In 1919 Professor Kelsey had noted on his visit to the Province of Fayoum, Upper Egypt, that the ancient city sites, from which so much valuable papyrological evidence had come to the world of scholarship, were being rapidly and ruthlessly destroyed, with little or no care taken to recover the antiquities or to record archaeological data. These ancient hills had become the source of excellent fertilizer (sebbakh), so necessary for the expanding acreage of cotton in Egypt. This situation caused Kelsey upon his return to Ann Arbor in 1921 to redouble his efforts to obtain funds for the systematic excavation of a Roman site in Egypt. The account of the excavations in the Near East is appended.
During this visit to Egypt Kelsey arranged for the purchase of a large collection of antiquities, mainly of the Greco-Roman period, that had been gathered together by Dr. David L. Askren, a long-time resident of Medinet el Fayoum. Especially noteworthy in this group were the ancient glass and ostraca. The collection included also wood, bronze, pottery, lamps, and terracotta figurines, in all 549 pieces.
Since the establishment of the Museum in 1928, acquisitions have continued to be made by purchase and by Page 1458gift, as well as by excavations. Several groups of ostraca were purchased during the years when field work was being carried on in Egypt. In addition an important collection of seventeen ostraca from Egypt was presented to the University by F. C. Skeat of the British Museum, London.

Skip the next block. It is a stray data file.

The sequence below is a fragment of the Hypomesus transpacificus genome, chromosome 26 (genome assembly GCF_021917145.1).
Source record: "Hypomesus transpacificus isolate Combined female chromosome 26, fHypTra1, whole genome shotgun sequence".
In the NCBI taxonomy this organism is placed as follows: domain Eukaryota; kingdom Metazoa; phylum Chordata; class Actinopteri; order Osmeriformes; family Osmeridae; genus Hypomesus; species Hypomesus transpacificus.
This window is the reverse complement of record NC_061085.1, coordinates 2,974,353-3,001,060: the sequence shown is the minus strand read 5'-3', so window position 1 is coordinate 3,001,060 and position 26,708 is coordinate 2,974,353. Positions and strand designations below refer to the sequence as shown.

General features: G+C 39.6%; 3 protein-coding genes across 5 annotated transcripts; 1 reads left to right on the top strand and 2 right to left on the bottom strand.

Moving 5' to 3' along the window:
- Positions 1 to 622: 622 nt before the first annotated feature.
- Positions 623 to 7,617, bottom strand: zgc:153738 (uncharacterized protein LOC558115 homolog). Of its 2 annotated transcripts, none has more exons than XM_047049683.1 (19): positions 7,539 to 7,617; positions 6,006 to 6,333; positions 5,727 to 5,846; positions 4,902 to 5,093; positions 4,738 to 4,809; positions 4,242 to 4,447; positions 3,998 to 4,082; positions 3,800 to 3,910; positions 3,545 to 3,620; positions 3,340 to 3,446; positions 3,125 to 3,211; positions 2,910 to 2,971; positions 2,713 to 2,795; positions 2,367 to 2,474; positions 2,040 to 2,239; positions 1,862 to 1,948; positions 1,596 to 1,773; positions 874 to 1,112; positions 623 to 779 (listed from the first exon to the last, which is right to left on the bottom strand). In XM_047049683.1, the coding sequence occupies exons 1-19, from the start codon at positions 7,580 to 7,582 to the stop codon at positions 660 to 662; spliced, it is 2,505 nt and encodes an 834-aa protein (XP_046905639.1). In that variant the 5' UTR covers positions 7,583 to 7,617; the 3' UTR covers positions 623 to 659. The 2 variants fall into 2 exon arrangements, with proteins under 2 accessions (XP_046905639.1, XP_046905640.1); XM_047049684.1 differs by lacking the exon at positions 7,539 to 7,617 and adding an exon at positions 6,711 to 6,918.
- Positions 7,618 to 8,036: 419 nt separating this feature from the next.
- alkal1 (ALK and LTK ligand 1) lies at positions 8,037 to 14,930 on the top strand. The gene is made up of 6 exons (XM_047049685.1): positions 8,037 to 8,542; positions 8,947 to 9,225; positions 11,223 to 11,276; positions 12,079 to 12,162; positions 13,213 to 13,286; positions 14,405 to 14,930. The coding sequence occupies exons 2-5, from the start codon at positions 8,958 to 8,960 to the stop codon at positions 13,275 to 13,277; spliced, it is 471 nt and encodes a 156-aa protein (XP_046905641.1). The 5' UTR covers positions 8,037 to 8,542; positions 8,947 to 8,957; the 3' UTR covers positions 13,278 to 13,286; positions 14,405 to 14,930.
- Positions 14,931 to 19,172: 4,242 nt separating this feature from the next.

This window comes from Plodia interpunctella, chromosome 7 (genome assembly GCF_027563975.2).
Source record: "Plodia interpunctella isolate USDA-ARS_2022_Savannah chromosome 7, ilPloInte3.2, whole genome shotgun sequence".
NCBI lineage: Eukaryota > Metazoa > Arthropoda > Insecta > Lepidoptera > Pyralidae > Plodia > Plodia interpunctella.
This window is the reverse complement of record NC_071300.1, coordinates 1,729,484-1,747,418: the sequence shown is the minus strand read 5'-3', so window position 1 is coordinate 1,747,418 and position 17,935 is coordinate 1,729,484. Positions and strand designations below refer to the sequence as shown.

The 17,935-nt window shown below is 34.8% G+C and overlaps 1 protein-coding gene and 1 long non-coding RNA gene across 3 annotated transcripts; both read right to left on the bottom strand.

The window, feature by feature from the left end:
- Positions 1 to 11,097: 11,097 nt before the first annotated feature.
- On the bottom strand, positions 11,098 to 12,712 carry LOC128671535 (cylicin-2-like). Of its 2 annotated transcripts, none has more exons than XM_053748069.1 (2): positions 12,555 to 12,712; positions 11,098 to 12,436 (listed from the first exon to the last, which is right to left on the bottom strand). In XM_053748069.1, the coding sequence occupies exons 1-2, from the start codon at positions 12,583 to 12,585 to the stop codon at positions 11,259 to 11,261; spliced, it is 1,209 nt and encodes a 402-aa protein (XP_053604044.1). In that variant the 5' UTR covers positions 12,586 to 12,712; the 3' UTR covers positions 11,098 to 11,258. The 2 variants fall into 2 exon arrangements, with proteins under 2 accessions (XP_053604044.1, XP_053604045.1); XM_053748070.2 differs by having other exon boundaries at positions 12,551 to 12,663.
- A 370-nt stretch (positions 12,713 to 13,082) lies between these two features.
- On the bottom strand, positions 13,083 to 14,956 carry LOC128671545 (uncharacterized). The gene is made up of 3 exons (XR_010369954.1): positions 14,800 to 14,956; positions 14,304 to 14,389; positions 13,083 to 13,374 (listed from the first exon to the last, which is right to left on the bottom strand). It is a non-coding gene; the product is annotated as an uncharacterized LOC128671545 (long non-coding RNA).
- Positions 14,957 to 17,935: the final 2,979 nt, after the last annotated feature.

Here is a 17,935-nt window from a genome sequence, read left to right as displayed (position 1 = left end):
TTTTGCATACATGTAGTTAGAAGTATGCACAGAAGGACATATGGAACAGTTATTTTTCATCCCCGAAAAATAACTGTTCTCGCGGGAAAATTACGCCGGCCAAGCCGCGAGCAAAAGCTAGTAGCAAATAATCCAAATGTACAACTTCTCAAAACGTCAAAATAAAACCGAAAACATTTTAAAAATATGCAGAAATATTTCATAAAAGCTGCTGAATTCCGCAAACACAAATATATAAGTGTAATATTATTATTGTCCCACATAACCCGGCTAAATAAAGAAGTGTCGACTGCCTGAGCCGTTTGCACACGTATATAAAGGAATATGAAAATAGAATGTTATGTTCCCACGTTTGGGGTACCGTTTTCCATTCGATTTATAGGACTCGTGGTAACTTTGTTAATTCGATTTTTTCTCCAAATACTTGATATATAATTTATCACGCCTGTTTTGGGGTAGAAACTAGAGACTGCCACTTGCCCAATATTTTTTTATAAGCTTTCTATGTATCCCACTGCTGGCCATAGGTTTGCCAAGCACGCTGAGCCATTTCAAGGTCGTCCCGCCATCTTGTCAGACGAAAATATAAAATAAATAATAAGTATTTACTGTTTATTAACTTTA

During the 1920's the Museum received several valuable gifts from H.C. Hoskier, of New York, Honorary Curator of the Museum. In the group were small bronzes and amulets from Egypt, a collection of 119 ancient Roman and Ptolemaic Egyptian coins, all in excellent condition, and several pieces of Greek, Etruscan, and Cypriote pottery.
The antiquities from the sites excavated in Egypt, Karanis, Dimé, and Terenouthis constitute the major part of the collections in the Kelsey Museum of Archaeology. The Egyptian government has been extremely generous with the University in the division of antiquities. The ancient written documents recovered from the excavations, the papyri and the ostraca, were granted export to the University for study and publication. The ostraca have been studied and published and returned to the Department of Antiquities in Cairo. As the studies on the papyri are completed they too will be returned to Egypt.